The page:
Friday, February 27, 2009

Corporate Governance Standards under TARP - the Rundown

When it comes to TARP (and by TARP I mean the EESA, and by the EESA I mean the ARRA), everyone’s talking about compensation limits. But there is a lot more to the new standards imposed on recipients of TARP funds by the recent legislation, and this is your one-stop, ten-minute guide.


TARP is the Troubled Asset Relief Program, which was established under the Emergency Economic Stabilization Act of 2008 (EESA). The language of TARP was then slightly amended and finalized in the American Recovery and Reinvestment Act (ARRA), which was signed by President Obama on February 17, 2009.

You can access the full text of the ARRA
here, and the section on corporate governance and compensation limits - Division B, Title VII, Section 7001 - is at the very end. You can also access the full text of the EESA here.

What are the corporate governance requirements under TARP as amended?

All TARP recipient companies are required to establish and follow certain standards. Some are pretty non-controversial, while others might surprise you.

  • Unnecessary and Excessive Risks - Limits on incentives that encourage Senior Executive Officers (SEOs) to take “unnecessary and excessive risks that threaten the value” of the company while TARP funds are still owed.

  • Clawbacks - Recovery of any bonus paid out to a SEO or the next 20 most highly-compensated employees, if that bonus was “based on statements of earnings, revenues, gains, or other criteria that are later found to be materially inaccurate.”

  • Golden Parachutes - Prohibition on any golden parachute payment made to a SEO or the next 5 most highly-compensated employees paid out while TARP funds are still owed. “Golden parachute payment” is defined in the previous section as “any payment to a senior executive officer for departure from a company for any reason, except for payments for services performed or benefits accrued.”

  • Long Term Restricted Stock - Prohibition of any bonus or incentive compensation other than long-term restricted stock, provided that the stock does not fully vest while TARP funds are still owed, and is not greater than 1/3 of the receiving employee’s total annual compensation. This one is unique, however, because the amount of employees it applies to depends on how much in TARP funds the company has received. The number is a sliding scale between 1 and 20, but each level includes a clause that states “or such higher number as the Secretary may determine is in the public interest” - hence the numbers are just a minimum guideline.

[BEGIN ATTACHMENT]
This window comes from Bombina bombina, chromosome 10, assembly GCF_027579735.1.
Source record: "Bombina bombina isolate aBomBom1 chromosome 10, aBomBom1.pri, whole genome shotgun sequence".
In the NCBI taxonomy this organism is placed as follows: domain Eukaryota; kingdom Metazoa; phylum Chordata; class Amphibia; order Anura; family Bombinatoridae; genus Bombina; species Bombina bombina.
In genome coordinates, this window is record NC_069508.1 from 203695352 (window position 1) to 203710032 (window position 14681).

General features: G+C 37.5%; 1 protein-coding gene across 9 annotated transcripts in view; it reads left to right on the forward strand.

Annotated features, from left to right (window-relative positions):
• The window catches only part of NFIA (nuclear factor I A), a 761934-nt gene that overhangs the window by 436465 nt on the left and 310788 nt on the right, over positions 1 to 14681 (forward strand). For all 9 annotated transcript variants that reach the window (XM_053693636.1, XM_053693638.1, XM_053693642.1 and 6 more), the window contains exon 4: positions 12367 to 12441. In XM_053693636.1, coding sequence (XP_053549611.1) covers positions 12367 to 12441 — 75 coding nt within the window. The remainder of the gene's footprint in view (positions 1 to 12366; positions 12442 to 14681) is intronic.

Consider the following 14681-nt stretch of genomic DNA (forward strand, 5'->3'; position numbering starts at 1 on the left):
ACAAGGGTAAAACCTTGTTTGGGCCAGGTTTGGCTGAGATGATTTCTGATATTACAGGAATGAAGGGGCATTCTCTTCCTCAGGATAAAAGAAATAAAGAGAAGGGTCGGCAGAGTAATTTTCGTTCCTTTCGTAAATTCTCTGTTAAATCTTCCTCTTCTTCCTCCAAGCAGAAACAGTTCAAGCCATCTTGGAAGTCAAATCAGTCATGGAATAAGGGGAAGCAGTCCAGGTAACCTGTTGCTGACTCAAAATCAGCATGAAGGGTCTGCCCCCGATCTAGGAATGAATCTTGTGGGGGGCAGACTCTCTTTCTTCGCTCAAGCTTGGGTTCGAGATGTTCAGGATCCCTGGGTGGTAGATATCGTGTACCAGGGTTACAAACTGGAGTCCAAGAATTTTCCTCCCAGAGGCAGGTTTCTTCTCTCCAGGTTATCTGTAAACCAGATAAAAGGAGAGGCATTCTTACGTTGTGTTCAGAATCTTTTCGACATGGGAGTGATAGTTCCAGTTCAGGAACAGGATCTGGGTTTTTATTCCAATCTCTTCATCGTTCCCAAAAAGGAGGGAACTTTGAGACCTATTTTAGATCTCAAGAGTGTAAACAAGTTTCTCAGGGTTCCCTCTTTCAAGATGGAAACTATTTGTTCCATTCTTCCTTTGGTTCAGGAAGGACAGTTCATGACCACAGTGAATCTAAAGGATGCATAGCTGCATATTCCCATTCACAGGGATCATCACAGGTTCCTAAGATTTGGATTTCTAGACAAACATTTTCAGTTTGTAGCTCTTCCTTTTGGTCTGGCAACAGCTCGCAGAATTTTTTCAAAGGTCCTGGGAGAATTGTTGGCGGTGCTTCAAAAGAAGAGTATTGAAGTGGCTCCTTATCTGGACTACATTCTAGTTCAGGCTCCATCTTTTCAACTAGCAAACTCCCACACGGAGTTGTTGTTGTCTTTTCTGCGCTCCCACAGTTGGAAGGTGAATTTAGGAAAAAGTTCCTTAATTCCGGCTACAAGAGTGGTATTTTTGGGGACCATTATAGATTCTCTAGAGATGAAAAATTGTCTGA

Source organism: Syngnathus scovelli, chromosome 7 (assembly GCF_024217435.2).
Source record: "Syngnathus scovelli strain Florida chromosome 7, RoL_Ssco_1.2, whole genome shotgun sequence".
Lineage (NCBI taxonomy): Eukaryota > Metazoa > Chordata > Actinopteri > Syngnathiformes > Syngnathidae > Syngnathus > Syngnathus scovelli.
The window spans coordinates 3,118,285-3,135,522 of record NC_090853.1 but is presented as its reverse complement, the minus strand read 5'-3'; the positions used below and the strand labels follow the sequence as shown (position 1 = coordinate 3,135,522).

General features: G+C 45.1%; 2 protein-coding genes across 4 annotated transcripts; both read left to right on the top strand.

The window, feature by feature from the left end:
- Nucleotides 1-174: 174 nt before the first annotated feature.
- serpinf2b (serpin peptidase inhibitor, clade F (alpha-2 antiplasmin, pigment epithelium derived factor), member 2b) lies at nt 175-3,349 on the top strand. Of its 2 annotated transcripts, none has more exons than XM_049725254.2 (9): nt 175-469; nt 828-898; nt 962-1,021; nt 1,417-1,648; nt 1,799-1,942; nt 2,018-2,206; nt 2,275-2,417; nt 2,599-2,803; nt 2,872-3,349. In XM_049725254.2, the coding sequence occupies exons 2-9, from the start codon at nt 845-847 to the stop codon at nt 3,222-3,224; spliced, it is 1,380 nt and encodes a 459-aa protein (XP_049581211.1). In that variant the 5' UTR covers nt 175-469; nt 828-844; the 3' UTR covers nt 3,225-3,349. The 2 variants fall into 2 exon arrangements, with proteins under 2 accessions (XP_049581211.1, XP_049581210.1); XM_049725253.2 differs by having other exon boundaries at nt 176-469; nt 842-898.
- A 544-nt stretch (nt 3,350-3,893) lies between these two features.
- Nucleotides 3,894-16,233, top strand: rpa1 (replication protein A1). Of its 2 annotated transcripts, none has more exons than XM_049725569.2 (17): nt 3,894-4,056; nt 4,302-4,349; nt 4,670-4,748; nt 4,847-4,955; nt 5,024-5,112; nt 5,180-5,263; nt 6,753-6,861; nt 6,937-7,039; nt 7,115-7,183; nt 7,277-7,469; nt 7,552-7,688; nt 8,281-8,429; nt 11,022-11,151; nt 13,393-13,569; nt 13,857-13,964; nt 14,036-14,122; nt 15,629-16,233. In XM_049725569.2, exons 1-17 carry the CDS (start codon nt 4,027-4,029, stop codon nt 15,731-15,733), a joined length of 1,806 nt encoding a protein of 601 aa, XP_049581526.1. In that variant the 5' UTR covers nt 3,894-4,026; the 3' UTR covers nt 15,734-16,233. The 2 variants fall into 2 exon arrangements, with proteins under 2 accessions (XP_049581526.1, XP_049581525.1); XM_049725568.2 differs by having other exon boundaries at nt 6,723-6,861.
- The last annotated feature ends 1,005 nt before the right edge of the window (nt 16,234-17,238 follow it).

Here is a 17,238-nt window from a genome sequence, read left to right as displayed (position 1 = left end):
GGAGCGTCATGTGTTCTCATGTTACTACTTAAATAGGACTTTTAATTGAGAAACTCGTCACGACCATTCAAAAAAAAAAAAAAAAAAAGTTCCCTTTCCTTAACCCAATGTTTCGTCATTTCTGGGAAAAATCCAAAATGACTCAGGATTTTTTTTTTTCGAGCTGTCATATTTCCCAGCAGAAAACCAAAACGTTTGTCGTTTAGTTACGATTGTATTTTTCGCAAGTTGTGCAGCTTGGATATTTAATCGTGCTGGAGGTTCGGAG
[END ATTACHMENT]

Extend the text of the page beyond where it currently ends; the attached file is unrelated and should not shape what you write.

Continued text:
• Manipulation of Reported Earnings (or what I like to call the “duh” provision) - Prohibition of any compensation plan that would “encourage manipulation of the reported earnings” so as to increase compensation of any of employees.

  • Compensation Committees - Establishment of a Board Compensation Committee that is “comprised entirely of independent directors” and meets at least semi-annually. TARP recipients that are privately-held may have their Board of Directors stand in for the independent compensation committee.

  • Luxury Expenditures - Establishment of a “company-wide policy regarding excessive or luxury expenditures” such as “entertainment or events; office and facility renovations; aviation or other transportation services.” (See Bank of America, Northern Trust, Merrill Lynch, the Auto CEOs, et al. I think we’re all pretty familiar with why this section was necessary.)

  • Certification of Compliance - The CEO and CFO of each TARP recipient has to file a certification of compliance; if the company is publicly traded, the compliance certification goes with the annual SEC filings. As those of us who have taken Securities Regulation know, certifying compliance can be a painstaking and risk-laden process, but that’s why you keep attorneys around.

Now here are some of the more interesting requirements:

  • Say-on-Pay - All TARP recipients must institute a say-on-pay policy. A say-on-pay provision is a non-binding advisory vote by shareholders on executive compensation plans as disclosed in the CD&A section of SEC filings. Boards do not have to follow the results of the shareholder vote, but are strongly encouraged to do so. Say-on-pay has had some momentum in recent years, mostly from institutional investors, but this is the first time the practice has been mandated in any way.

  • Retroactive Review of Executive Compensation - The Treasury must review all “bonuses, retention awards, and other compensation” paid out to SEOs and the next 20 most highly-compensated employees for each TARP recipient to “determine whether such payments were inconsistent with” the purposes of TARP or contrary to the public interest. If the Treasury finds inconsistency, they will negotiate appropriate reimbursement to the federal government. Okay, but here’s the catch - while most people are assuming that the Treasury is only going to be reviewing 2008 and 2009 bonuses, there is no actual time limit to retroactivity set out in the legislation. While a recipient could argue that bonuses paid out before 2008 were irrelevant to the current economic crisis or to the compensation limits in the legislation, the Treasury still retains the right to review any compensation practices for the applicable employees going back in time indefinitely.

  • Repayment - This section was added to the legislation after opponents of Barney Frank’s amendments (say-on-pay) argued that we were getting ahead of ourselves in oversight. Therefore, TARP recipients reserve the right to repay TARP funds “without regard to whether [they have] replaced such funds from any other source.” Also, the Treasury must liquidate warrants associated with the recipient’s funds at the current market price. While understandable that the emphasis here is on repayment, this provision has the potential to be incredibly dangerous.

So what now?

Look for more discussion on say-on-pay initiatives. Say-on-pay is a very effective way for boards to give the appearance of relinquishing control over executive compensation while not really being bound to the shareholders’ decision. But it also carries the power to make boards accountable by highlighting situations when they choose to override shareholders’ decisions, and perhaps pay the consequences with a proxy fight.